What We Should Learn From Shein

Yet another fast fashion Shein-pocalypse has dawned on the world, when the documentary “Untold” premiered last month. In recent years, the company has found itself in the middle of several controversies including trademark disputes, tax evasion, human rights violations, and health and safety concerns. If you’d like to know more about these – refer to the links at the end of this article.

Shein is a Chinese online fast fashion retailer, best known for its affordably priced apparel. In its early stages, Shein was considered more of a drop shipping business, but by 2015 it has transformed into a fully integrated retailer. Based in China and shipping across 220 countries, Shein is the world’s largest fashion retailer. As of 2022, the company is valued at $100 billion.

However, today I want to talk about the things Shein got right – whether on purpose or by accident – that might point the industry towards overpowering this monster of a production.

Variety Over Quality

On an average day, Shein adds 2,000 new items to its store. It means anyone can find something to their taste on this website. And I’m not only talking about style – while this is an important factor (I’m so tired of sustainable brands that make this their whole shtick and only make nude, clean, airy clothes. You’re a saint, WE GET IT!). The more important aspect of it is the fit. Anyone who’s out of the standard 36-42 size range will know how hard it is to find anything that actually fits. Unintentionally, Shein has solved this problem by throwing thousands of clothing pieces at their customers to see what sticks. Shein has no set size range and no base pattern – every item is different, which is a gold mine for shoppers with special size and fit needs.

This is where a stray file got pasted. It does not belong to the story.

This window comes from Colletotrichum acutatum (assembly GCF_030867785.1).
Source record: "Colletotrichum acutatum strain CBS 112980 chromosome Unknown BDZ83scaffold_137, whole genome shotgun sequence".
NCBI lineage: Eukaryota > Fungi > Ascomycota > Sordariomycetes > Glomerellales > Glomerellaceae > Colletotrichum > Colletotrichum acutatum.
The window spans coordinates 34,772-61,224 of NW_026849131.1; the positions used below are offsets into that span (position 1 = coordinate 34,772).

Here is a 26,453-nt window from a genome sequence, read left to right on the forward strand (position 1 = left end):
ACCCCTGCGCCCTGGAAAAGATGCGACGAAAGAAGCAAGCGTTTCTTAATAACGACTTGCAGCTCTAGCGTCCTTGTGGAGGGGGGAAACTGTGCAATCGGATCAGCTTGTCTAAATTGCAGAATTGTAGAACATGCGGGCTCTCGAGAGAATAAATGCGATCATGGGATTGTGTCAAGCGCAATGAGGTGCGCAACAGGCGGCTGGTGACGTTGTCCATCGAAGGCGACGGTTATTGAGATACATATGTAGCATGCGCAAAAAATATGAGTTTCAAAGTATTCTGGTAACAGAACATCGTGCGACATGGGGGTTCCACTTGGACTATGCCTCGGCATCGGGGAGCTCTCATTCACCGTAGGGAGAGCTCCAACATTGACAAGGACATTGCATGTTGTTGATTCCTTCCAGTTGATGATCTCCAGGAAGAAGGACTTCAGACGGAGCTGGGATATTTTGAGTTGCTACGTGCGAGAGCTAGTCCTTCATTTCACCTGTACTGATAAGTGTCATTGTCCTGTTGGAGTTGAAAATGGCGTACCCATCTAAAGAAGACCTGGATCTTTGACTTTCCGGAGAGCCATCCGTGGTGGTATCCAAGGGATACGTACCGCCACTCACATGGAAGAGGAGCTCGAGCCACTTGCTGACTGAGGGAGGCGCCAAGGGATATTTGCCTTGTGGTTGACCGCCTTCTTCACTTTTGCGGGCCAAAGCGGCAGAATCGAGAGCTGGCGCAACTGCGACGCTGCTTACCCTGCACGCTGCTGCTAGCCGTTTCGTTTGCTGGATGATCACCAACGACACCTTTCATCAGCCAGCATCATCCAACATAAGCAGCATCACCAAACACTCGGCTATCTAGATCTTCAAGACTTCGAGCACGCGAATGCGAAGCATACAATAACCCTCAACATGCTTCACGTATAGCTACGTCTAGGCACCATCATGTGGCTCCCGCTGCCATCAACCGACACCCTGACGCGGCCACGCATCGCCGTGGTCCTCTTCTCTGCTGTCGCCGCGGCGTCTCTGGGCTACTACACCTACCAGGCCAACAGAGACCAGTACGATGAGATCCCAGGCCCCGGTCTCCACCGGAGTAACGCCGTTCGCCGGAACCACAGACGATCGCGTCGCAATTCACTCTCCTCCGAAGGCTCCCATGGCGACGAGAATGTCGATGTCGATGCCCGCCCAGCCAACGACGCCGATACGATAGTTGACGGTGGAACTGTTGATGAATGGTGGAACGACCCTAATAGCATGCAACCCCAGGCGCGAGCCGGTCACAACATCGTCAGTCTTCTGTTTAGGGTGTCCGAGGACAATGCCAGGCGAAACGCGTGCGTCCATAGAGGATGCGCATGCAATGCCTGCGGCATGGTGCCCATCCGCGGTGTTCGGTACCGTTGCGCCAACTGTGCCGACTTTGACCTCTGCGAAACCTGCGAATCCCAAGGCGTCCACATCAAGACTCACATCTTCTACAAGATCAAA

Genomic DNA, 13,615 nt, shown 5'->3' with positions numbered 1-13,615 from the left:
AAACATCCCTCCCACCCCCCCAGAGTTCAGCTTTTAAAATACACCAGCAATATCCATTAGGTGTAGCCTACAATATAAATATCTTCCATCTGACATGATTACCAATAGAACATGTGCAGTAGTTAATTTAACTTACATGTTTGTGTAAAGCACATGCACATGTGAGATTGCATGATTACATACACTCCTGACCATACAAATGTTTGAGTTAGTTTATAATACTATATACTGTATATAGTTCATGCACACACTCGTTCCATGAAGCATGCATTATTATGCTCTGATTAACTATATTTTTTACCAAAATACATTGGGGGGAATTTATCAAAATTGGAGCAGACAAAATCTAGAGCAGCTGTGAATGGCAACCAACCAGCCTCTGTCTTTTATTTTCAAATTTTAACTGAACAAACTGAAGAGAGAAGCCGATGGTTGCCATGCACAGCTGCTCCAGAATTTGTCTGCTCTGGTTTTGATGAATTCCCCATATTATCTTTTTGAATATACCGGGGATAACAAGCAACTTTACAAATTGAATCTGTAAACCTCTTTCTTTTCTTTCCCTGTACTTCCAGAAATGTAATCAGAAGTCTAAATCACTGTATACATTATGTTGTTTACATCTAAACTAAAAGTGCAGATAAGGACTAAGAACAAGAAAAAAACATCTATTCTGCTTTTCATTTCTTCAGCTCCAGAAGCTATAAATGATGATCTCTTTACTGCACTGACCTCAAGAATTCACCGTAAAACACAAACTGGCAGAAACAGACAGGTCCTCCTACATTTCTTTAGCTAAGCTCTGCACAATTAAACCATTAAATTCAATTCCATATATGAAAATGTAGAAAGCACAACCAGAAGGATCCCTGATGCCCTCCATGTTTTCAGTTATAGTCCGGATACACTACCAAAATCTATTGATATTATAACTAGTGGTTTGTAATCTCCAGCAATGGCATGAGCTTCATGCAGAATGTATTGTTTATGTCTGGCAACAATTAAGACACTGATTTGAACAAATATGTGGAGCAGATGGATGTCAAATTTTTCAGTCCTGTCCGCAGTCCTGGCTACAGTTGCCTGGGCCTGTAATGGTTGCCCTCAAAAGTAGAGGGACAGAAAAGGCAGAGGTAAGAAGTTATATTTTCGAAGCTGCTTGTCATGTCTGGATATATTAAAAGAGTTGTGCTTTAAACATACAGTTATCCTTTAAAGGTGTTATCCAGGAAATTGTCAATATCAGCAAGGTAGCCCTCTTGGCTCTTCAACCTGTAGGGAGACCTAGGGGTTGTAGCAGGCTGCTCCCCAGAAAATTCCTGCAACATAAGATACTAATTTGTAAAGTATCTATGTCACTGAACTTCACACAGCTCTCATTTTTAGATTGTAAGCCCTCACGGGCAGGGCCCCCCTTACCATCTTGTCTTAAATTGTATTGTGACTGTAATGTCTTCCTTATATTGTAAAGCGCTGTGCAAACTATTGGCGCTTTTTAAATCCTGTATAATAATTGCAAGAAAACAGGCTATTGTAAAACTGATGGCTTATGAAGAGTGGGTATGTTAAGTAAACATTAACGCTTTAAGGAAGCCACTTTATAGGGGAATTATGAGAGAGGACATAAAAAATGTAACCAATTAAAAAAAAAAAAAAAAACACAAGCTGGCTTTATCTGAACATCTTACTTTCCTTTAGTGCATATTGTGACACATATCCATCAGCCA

The Takeaway

Obviously, manufacturing tons of items is not a proper solution to the bigger problem of sizing. There are more sustainable ways to provide the variety the Shein achieves by sheer volume. A great alternative would be clothes made to fit – and an excellent example of this are slo. Slo is a slow fashion jeans company that started with a man buying women’s jeans and discovering that they have barely any pocket space – and evolved into a custom jeans design, reviewed and supported by a huge community, and made to the measurements of every customer. They’re currently finishing their pilot set of orders, which I’m lucky to be a part of – and there’s 100K people on the waitlist for the next window of availability, showing that there is demand for such products. It might be the start of the fashion revolution – so I do think it’s worth keeping an eye on them!

Community Incentives

I have yet to see a retail website that has more useful reviews than Shein. The reason? Shein rewards reviewers with points, which basically means money (100 points = 1$). There are many reasons it might be in Shein’s interest to encourage reviews – pick best performing items to keep, encourage sales, etc. What’s important though is that it is in the consumer’s interest as well. For some it’s to assess the fabric quality (which, as we know, is sub-par at best with Shein). For others, it’s a great tool to assess the fit of the item.

Many items have over a 1000 reviews, some with over 10,000.